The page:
Vapor blasting is a non-destructive cleaning method that does not remove any of the original part. In most cases, it is used to clean surfaces where other traditional methods would be ineffective. This includes removing airborne contamination from areas such as ejector marks on injection molded plastic parts, cutting oil, and removing contaminants from hard to reach areas of metal castings.
Vapor blasting works by using a pressurized air supply at high-speed to violently impact the surface of a material. The air atomizes the contaminant so that it can be removed from the area.
Positives of Vapor
Vapor blasting is often chosen over other cleaning methods because it is environmentally friendly, it produces no hazardous or explosive byproducts, and it can be used to clean parts without destroying them. Vapor blasting also removes contaminants that are difficult to remove with conventional solvents, which reduces machining time and the resulting need for re-finishing.
In addition to being used in manufacturing, vapor blasting can also be used to clean warehouses and other industrial environments from contaminants such as dust and dirt. It is often used with all types of metal surfaces because it removes the most difficult-to-clean contaminants and leaves no residue behind. Vapor blasting is also used to clean other surfaces, such as wood and concrete.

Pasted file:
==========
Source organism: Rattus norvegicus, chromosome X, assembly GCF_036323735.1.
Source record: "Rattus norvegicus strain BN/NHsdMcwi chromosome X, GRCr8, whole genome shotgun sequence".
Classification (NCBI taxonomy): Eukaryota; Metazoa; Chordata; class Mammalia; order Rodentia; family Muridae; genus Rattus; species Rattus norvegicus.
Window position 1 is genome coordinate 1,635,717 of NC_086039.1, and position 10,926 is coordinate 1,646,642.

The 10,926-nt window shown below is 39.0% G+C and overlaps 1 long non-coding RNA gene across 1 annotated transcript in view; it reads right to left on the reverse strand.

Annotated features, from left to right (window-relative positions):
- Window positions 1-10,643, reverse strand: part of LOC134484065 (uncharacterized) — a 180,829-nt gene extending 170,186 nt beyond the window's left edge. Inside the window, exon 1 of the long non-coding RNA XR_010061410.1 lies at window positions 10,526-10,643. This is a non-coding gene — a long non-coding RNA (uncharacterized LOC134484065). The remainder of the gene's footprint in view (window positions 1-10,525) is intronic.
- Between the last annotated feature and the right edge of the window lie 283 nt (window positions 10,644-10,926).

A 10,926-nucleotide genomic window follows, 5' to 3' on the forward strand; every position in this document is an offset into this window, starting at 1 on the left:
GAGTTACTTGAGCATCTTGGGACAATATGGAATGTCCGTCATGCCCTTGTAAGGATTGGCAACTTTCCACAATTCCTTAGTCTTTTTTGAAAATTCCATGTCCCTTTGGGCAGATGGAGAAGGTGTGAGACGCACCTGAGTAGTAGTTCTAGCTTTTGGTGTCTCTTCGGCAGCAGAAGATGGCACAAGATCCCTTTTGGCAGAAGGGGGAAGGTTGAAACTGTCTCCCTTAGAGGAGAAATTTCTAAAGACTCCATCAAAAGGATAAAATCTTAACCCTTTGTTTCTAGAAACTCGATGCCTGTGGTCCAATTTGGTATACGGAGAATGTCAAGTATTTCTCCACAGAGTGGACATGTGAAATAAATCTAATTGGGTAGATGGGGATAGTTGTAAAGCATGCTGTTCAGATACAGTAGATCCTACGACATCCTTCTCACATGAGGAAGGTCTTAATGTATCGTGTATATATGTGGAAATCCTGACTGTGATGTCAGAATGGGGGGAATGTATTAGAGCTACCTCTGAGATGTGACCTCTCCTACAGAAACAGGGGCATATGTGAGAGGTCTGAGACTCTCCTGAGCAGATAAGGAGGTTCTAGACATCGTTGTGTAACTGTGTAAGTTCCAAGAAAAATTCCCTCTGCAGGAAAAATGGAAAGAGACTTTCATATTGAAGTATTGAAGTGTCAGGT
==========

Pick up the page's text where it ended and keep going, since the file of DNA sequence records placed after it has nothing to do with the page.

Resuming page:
How Does Vapor Blasting Work?
The first step in vapor blasting is to pressurize the air supply. The higher the pressure of the air supply, the more effective it will be at removing what you need to from a surface. In order for vapor blasting to work correctly, the air pressure needs to be high enough that the impact velocity is at least 1/3 of the speed of sound.
Air atomizes any contaminant that it comes into contact with by violently impacting the surface and breaking down contaminants into tiny particles. The higher the velocity of the air stream, the smaller these particles will be. This enables the particles to be more easily removed from the surface.
Are Slurry Blasting, Wet Blasting, and Vapor Blasting the Same?
The terms vapor blasting, slurry, and wet blasting are typically used under the assumption that they are the same thing. In reality, there are differences in the process of blasting techniques, blasting methods, and abrasive impacts. Let's take a look at what vapor, slurry, and wet blasting actually are, the other methods involved, and how they work.